The Carver’s Lesson.

Trust me, no mere skill of subtle tracery,1
No mere practice of a dexterous hand,2
Will suffice, without a hidden spirit,3
That we may, or may not, understand.4
And those quaint old fragments that are left us5
Have their power in this,—the Carver brought6
Earnest care, and reverent patience, only7
Worthily to clothe some noble thought.8
Shut, then, in the petals of the flowers,9
Round the stems of all the lilies twine,10
Hide beneath each bird’s or angel’s pinion,11
Some wise meaning or some thought divine.12
Place in stony hands that pray for ever13
Tender words of peace, and strive to wind14
Round the leafy scrolls and fretted niches15
Some true, loving message to your kind.16
Some will praise, some blame, and, soon forgetting,17
Come and go, nor even pause to gaze ;18
Only now and then a passing stranger19
Just may loiter with a word of praise.20
But, I think, when years have floated onward,21
And the stone is gray, and dim, and old,22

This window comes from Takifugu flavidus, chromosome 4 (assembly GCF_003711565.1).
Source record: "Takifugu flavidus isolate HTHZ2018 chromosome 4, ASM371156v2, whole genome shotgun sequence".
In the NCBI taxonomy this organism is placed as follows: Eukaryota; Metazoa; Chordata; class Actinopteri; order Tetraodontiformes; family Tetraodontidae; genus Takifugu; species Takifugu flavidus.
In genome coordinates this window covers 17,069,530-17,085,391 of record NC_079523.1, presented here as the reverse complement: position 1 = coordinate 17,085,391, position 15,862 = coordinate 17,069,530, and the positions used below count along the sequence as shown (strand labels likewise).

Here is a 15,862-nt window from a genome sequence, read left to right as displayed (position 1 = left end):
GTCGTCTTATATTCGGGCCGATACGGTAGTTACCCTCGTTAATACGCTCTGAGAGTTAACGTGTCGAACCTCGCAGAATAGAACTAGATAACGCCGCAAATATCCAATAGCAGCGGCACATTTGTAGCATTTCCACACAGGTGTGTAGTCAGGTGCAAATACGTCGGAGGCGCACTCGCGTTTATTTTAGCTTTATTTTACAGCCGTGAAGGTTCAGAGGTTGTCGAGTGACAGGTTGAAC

And the hand forgotten that has carved it,23
And the heart that dreamt it still and cold :24
There may come some weary soul, o’erladen25
With perplexed struggle in his brain,26
Or, it may be, fretted with life’s turmoil,27
Or made sore with some perpetual pain.28
Then, I think, those stony hands will open,29
And the gentle lilies overflow,30
With the blessing and the loving token31
That you hid there many years ago.32
And the tendrils will unroll, and teach him33
How to solve the problem of his pain ;34
And the birds’ and angels’ wings shake downward35
On his heart a sweet and tender rain.36
While he marvels at his fancy, reading37
Meaning in that quaint and ancient scroll,38
Little guessing that the loving Carver39
Left a message for his weary soul.40